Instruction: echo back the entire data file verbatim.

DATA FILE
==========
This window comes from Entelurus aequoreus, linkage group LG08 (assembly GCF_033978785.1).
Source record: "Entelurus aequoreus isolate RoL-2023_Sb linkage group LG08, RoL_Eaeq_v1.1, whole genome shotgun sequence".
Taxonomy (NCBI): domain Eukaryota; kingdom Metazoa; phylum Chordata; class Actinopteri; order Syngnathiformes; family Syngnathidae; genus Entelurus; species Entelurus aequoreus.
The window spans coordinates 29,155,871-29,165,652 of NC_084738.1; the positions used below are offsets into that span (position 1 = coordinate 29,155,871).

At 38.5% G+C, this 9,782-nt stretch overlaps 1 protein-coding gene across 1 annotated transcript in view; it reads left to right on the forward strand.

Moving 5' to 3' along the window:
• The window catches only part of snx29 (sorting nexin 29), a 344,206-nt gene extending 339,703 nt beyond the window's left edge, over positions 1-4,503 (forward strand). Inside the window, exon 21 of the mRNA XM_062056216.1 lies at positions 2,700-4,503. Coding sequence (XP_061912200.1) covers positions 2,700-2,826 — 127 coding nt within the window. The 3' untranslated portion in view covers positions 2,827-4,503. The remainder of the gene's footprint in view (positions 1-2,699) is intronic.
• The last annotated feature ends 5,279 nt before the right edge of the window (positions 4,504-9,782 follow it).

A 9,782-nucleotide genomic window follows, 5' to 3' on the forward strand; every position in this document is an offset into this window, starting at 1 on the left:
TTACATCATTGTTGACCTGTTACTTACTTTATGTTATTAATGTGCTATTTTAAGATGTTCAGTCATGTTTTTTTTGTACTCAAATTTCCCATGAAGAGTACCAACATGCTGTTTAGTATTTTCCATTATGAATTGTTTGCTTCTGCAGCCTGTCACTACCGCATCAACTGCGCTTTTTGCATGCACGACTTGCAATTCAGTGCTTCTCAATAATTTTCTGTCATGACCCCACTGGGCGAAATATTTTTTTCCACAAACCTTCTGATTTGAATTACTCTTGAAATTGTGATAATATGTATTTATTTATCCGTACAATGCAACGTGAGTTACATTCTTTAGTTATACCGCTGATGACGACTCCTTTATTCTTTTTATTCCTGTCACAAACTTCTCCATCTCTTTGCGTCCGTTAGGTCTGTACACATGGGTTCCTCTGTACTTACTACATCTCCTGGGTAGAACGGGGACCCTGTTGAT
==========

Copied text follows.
This window comes from Entelurus aequoreus, linkage group LG08 (assembly GCF_033978785.1).
Source record: "Entelurus aequoreus isolate RoL-2023_Sb linkage group LG08, RoL_Eaeq_v1.1, whole genome shotgun sequence".
Taxonomy (NCBI): domain Eukaryota; kingdom Metazoa; phylum Chordata; class Actinopteri; order Syngnathiformes; family Syngnathidae; genus Entelurus; species Entelurus aequoreus.
The window spans coordinates 29,155,871-29,165,652 of NC_084738.1; the positions used below are offsets into that span (position 1 = coordinate 29,155,871).

At 38.5% G+C, this 9,782-nt stretch overlaps 1 protein-coding gene across 1 annotated transcript in view; it reads left to right on the forward strand.

Moving 5' to 3' along the window:
• The window catches only part of snx29 (sorting nexin 29), a 344,206-nt gene extending 339,703 nt beyond the window's left edge, over positions 1-4,503 (forward strand). Inside the window, exon 21 of the mRNA XM_062056216.1 lies at positions 2,700-4,503. Coding sequence (XP_061912200.1) covers positions 2,700-2,826 — 127 coding nt within the window. The 3' untranslated portion in view covers positions 2,827-4,503. The remainder of the gene's footprint in view (positions 1-2,699) is intronic.
• The last annotated feature ends 5,279 nt before the right edge of the window (positions 4,504-9,782 follow it).

A 9,782-nucleotide genomic window follows, 5' to 3' on the forward strand; every position in this document is an offset into this window, starting at 1 on the left:
TTACATCATTGTTGACCTGTTACTTACTTTATGTTATTAATGTGCTATTTTAAGATGTTCAGTCATGTTTTTTTTGTACTCAAATTTCCCATGAAGAGTACCAACATGCTGTTTAGTATTTTCCATTATGAATTGTTTGCTTCTGCAGCCTGTCACTACCGCATCAACTGCGCTTTTTGCATGCACGACTTGCAATTCAGTGCTTCTCAATAATTTTCTGTCATGACCCCACTGGGCGAAATATTTTTTTCCACAAACCTTCTGATTTGAATTACTCTTGAAATTGTGATAATATGTATTTATTTATCCGTACAATGCAACGTGAGTTACATTCTTTAGTTATACCGCTGATGACGACTCCTTTATTCTTTTTATTCCTGTCACAAACTTCTCCATCTCTTTGCGTCCGTTAGGTCTGTACACATGGGTTCCTCTGTACTTACTACATCTCCTGGGTAGAACGGGGACCCTGTTGAT